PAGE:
Apple’s Dispute Over iTunes Data Collection May Have Implications for the Future of Mobile Payments
This post was co-authored by Marion Bergeret, Berkeley Law LL.M. Candidate 2013, and Babak Siavoshy, Teaching Fellow, Samuelson Law, Technology & Public Policy Clinic.
Last month the California Supreme Court heard oral argument in Apple v. Superior Court (Krescent), a consumer class action filed against Apple to contest the company’s collection of consumer personal information. The plaintiffs’ immediate target is online services like iTunes and the App Store, which they would like to see subjected to the same privacy laws as brick-and-mortar retailers. But the case may also have an impact on the privacy rights of customers using mobile payments apps like Square and Google Wallet.
At issue is the Song-Beverly Credit Card Act, a California law that prohibits retailers from asking for any “personal identification information” that is “unnecessary to the credit card transaction” as a condition for accepting a customer’s credit card payment. The Supreme Court must decide whether the 1971 Act, which was last updated in 2011, precludes “online” retailers from collecting customers’ personal information—including address and telephone number—when processing credit card transactions.
Apple contends that it needs to collect this information to verify iTunes customers’ identities and prevent fraud. Unlike brick and mortar retailer, Apple cannot ask its iTunes customers for physical means of identification (such as a drivers license) in person. The plaintiffs claim, however, that while transactions that require shipping a physical good might justify collecting a home address, Apple does not need customers’ addresses because the goods are digitally delivered. The plaintiffs further suggest that there is little evidence that online merchants are actually using the additional personal data they collect to prevent fraud—or that the information collected is necessary to do so. According to plaintiffs, online retailers seek to use, share and aggregate the extensive personal data collected for marketing purposes, the very conduct Song-Beverly was enacted to curtail.
A less obvious, but equally important, impact of the Supreme Court’s decision is that it may change the privacy rules for customers making in-store purchases using cloud-based mobile payments apps like Google Wallet and Square. Though mobile payments transactions often occur face-to-face with a cashier, most mobile payments services currently store consumers’ personal and financial information in the cloud, which makes them very similar to online transactions. Mobile devices equipped with mobile payments applications are predicted to handle the majority of worldwide brick-and-mortar retail transactions by 2015, when they will reach over $670 billion in annual transactions.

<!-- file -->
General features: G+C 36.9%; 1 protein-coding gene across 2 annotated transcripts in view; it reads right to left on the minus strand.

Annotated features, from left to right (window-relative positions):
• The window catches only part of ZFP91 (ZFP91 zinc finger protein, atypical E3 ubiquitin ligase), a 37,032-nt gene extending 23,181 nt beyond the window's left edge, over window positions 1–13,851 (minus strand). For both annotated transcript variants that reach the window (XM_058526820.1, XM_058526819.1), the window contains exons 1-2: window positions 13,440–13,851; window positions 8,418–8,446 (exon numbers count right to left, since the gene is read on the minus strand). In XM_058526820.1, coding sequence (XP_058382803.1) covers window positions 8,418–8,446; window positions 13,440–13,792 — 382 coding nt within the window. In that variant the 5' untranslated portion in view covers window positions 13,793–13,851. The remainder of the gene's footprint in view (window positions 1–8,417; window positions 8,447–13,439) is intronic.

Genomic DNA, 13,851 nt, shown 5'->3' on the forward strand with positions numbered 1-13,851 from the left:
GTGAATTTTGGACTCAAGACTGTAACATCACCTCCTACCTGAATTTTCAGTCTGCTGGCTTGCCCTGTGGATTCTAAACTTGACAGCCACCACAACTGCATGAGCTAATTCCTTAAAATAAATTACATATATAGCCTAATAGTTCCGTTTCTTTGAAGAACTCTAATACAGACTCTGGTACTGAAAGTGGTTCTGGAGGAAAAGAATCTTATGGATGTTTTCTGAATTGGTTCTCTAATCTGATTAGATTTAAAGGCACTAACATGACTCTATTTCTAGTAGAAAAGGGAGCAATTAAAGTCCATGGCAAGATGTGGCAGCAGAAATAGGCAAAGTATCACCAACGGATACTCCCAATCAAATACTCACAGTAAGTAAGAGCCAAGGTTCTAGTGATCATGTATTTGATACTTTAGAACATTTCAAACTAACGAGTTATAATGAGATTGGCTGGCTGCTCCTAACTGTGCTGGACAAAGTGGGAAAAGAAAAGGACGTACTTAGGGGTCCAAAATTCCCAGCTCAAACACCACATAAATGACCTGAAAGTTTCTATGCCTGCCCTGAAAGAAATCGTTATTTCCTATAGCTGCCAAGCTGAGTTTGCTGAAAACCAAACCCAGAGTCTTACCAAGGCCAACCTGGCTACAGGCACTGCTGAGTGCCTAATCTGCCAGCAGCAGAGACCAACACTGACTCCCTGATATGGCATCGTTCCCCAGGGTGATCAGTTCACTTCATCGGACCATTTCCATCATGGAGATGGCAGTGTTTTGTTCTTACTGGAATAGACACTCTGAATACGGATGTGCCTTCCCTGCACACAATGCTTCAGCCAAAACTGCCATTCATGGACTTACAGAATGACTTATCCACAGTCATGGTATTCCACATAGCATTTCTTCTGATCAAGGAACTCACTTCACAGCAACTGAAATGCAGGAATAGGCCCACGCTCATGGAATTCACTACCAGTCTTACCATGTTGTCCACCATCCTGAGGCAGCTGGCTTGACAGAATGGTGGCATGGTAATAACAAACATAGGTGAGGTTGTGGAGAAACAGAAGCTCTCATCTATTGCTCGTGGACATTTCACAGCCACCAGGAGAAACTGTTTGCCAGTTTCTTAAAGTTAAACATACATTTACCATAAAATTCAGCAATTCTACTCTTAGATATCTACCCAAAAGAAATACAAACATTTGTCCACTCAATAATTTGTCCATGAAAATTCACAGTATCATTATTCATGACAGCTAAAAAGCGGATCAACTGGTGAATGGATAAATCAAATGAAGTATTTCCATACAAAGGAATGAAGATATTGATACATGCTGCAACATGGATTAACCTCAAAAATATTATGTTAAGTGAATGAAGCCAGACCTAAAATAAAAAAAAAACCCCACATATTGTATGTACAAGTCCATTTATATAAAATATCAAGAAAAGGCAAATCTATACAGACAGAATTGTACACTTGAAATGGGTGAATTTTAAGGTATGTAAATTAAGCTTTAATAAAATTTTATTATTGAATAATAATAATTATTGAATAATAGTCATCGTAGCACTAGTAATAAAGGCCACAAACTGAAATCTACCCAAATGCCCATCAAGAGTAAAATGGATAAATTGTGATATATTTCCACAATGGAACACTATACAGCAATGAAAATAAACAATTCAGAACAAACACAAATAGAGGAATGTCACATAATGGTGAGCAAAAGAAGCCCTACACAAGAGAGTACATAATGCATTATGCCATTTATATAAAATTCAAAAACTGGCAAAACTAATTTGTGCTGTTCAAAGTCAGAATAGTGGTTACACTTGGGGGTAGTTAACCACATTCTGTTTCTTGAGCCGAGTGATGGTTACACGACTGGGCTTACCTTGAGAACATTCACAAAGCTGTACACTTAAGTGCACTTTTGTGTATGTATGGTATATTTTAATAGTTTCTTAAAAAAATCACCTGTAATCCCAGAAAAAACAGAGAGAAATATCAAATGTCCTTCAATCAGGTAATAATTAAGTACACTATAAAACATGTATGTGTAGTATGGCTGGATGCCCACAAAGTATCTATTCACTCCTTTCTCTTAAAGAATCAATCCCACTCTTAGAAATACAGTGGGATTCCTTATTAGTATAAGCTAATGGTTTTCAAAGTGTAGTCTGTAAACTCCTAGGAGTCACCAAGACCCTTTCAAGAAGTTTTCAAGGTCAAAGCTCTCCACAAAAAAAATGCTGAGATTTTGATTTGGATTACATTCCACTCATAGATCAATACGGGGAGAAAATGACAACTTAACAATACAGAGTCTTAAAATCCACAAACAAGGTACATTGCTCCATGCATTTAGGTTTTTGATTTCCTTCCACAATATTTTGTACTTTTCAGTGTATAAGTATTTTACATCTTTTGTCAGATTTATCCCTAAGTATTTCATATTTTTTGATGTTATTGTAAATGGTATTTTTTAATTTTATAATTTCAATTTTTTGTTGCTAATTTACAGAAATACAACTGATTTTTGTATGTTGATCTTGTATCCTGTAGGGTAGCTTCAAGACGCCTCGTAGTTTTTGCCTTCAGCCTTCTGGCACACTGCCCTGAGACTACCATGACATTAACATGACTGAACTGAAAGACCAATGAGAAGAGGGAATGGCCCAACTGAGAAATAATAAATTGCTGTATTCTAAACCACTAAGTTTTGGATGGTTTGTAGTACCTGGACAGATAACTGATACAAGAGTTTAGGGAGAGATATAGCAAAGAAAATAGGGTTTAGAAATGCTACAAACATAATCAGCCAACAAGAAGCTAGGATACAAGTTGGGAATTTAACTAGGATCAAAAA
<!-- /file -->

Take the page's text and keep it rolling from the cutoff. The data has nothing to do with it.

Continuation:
A ruling that Song Beverly applies to “online” transactions may extend the law’s protections to mobile payments transactions, and restrict the type of personal data mobile payment providers can collect. Data collection is a crucial part of the mobile payments business, as providers seek to bring the tracking capabilities of online commerce to consumers’ brick-and-mortar purchases. When consumers use Google- or Square-Wallet-equipped smartphones to make in-store purchases, they also send the provider a host of information about what they bought—and when, where, how, and why they bought it. The potential value of that information is a large part of what is driving investment in mobile payments.
On the other hand, a ruling in favor of Apple would sound the death knell for the protections of the Song-Beverly Act, which may no longer apply to the increasing number of credit card transactions that are processed “online,” either through Internet retailers (like iTunes and Amazon) or through in-store purchases made using mobile payments applications. It would also potentially remove an obstacle to pervasive customer tracking by mobile payments providers, who—unlike traditional credit card companies—are subject to few direct regulations of their collection and use of consumers’ information.
The issue is almost certain to be on Apple’s radar, as the company is widely speculated to be readying to enter the data-rich mobile payments market. The iPhone’s built-in Passbook app currently offers limited payment capabilities (i.e., mostly through prepaid cards or virtual gift cards). But with the credit card data of several hundred million consumers already on file (collected for purchasing on Apple’s iTunes and App Store), analysts predict Apple will update Passbook to enable consumers to make payments through the app in the near future.
Even after the Court comes to a decision about the application of Song-Beverly to online purchases, mobile payments services—because they are neither entirely online nor exclusively face-to-face—could be left in a regulatory grey zone. To avoid any subsisting doubts, it may be time to modernize the Song-Beverly Act so that it covers the new threats to consumer information privacy raised by the use of cloud-reliant smartphones in brick-and-mortar purchases. Mobile privacy advocates at UC Berkeley have gone so far as to argue that the Act should be updated to explicitly regulate mobile payments providers’ use of consumers’ purchase and transaction histories for marketing purposes.
The California Supreme Court’s forthcoming decision may determine whether such legislative changes are necessary. If the Court holds the Song-Beverly Act does not apply to online retailers, then the law may also exclude the growing number of mobile payments transactions that occur in brick-and-mortar stores. As mobile payments become the norm, Californians may find that one of the state’s landmark privacy laws, the protection of which they have enjoyed for four decades, has become largely obsolete.